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TLV1’s “The Promised” broadcast reported last week that Eran Tashiv, the head of the program for national security and economy at the Israeli Institute for National Security Studies (IINSS), imagined just such a scenario recently in a Haaretz column which he wrote as a kind of thought experiment, describing what would happen should two different Jewish states be organized along contrasting religious and national lines. Each smaller state, he opined, might be content with itself and even happier after a divorce from the other half. His thought experiment begs the central question – would splitting Israel in two be better or worse for the Jewish people than what we have today? (see http://tlv1.fm/the-promised-podcast/2015/11/07/partition-ambition/)

Tashiv suggests that one Jewish state might be called “Judaea” and include the Jerusalem area going south, the West Bank settlements, and the cities of Ashdod, Beersheva and Ashkelon. Its population would number approximately 3.4 million people and include all the occupied West Bank Palestinians.

The other Jewish state might be called “Dan” and include Tel Aviv going north, Haifa, the Jezreel Valley, the Sea of Galilee, Rishon L’Tziyon, and Petach Tikvah, and  total 4.9 million people including Israeli Arab citizens in the Galilee and elsewhere who have been loyal citizens of the state of Israel since 1948.

“Judaea” would end up being primarily a right-wing ultra-orthodox state governed, most likely, according to halachah (traditional Jewish law), a Jewish version of Iran and Turkey. The occupation of the West Bank, with its 2 million hostile Palestinians, would become the responsibility of “Judaea.”

“Dan,” however, would include Israel’s cultural, political and secular middle and left-wing and likely would remain a social democracy. “Dan” would produce, based on current demographic, educational and economic conditions, twice the GNP of “Judaea.”

In effect, there would be one state (“Dan”) that is secular, liberal, modern, and economically thriving living alongside another state (“Judaea”) that is ultra-Orthodox, halachic, nationalist, and poor.

This splitting of the state of Israel in half, of course, will never happen because the IDF, the West Bank occupation, the thriving economy of the “Dan” sector, and classic Zionist ideology won’t allow it.

The cultural, religious and political divisions embodied in these two states of “Dan” and “Judaea” are, of course, not clean. There are both economically successful western-oriented Mizrachim (aligned most naturally with the ideology of “Judaea”) and successful Ashkenazim who would be citizens in “Judaea,” just as economically struggling secular Ashkenazim (aligned most naturally with the ideology of “Dan”) would share life with below the poverty level ultra-Orthodox citizens in “Dan.”

It is ironic that PM Netanyahu, who set the conditions for the thriving hi-tech economy when he served as Finance Minister during the Ariel Sharon era, and Naftali Bennett, the head of the Jewish Home Party that represents religious nationalists and the settler movement and who is himself a successful hi-tech entrepreneur, are two of the principle leaders of the current government and would be the leaders of the right-wing nationalist halachic state of “Judaea.” It ought to be noted, as well, that the policies of then Finance Minister Netanyahu are responsible for the widening economic gap between the wealthy and poor of Israel and the diminishing and struggling Israeli middle class.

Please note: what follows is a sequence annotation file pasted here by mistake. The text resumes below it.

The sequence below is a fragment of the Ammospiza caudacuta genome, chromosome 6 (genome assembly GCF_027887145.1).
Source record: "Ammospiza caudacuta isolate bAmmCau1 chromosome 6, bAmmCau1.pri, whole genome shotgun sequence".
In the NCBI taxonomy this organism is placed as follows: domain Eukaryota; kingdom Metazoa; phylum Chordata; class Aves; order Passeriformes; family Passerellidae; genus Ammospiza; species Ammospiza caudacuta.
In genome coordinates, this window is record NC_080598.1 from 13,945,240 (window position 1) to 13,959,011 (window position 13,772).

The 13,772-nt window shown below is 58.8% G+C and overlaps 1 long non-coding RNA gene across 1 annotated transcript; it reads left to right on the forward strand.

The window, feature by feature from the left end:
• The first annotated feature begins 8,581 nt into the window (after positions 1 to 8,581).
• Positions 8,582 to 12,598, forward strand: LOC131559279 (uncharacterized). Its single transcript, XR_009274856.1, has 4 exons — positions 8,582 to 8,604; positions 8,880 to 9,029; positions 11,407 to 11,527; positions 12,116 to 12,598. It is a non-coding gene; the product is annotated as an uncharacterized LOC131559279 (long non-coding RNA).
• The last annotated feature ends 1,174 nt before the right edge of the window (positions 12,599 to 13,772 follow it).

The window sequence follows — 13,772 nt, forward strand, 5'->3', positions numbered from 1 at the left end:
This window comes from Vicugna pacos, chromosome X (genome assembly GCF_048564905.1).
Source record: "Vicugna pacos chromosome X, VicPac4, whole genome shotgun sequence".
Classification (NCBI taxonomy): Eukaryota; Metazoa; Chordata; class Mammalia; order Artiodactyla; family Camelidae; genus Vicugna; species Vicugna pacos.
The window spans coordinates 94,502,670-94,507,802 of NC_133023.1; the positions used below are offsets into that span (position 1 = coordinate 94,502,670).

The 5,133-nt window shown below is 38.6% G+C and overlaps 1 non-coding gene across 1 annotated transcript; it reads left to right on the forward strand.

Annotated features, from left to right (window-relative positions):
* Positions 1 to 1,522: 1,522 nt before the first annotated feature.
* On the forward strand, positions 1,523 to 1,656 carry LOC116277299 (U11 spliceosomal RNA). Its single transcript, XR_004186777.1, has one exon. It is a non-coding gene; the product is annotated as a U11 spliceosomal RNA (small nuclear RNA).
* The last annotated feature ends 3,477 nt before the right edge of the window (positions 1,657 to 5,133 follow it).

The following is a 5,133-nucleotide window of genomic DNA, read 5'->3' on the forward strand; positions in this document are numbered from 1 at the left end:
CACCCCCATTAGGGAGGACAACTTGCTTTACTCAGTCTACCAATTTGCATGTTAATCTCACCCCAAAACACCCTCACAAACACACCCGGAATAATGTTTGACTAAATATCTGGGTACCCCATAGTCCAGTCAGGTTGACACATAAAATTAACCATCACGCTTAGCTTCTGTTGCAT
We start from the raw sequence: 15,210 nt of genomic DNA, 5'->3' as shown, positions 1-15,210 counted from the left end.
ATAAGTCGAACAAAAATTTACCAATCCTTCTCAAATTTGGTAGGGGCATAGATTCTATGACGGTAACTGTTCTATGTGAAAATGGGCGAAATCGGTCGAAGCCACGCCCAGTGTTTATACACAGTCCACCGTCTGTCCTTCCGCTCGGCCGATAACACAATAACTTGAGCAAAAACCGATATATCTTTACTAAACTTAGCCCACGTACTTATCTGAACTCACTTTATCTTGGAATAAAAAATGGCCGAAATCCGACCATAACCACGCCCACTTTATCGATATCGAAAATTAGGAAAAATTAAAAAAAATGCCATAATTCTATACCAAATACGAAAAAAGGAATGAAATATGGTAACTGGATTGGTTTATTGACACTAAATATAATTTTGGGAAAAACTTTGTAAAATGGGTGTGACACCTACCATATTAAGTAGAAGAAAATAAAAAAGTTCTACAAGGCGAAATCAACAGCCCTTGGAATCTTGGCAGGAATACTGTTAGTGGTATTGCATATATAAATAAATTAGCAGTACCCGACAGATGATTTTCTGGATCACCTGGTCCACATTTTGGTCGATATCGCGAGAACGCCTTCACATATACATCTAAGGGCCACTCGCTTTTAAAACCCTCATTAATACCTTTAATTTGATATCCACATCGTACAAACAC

In “The Promised” broadcast, Times of Israel journalist Miriam Herschlag suggested that this discussion about creating two Jewish states is taking place especially now because we Jews are testing the boundaries of what constitutes our “family” and we are wondering what to do with those fellow Jews about whom we feel we can no longer be engaged and with whom we are constantly quarreling about the meaning of Jewish and Israeli identity. We wonder if there is some end-point on our people’s emotional map where at last we say: “No – we’re too far apart ethically, religiously, nationally, and politically, and our differences require us to separate and get a divorce!”

Many Israelis from across the political, national and religious spectrum might welcome a separation because they feel that increasingly someone else is taking over their country and that Israeli culture is moving either too far to the ideological left or ideological right.

Don Futterman, the head of the Moriah Fund and a regular participant on the “The Promised” broadcast, pointed to another serious and consequential fault-line in Israeli society that exacerbates current tensions. He noted that Israel’s economic stability and success has become overly dependent upon certain sectors, leaving the ultra-Orthodox and Arab communities (especially under-employed Arab women) behind. Both sectors need to be integrated more fully into the Israeli work force in order to move their families out of poverty and enhance Israel’s national security.

Splitting Israel in half is neither possible nor desirable because it would mean our giving up on the Zionist dream of the Jewish people united in a Jewish, diverse, pluralistic and democratic state.

The truth is that we are stuck with each other whether we like it or not, and we better learn to live together or the Zionist experiment will end up on the trash heap of Jewish history.

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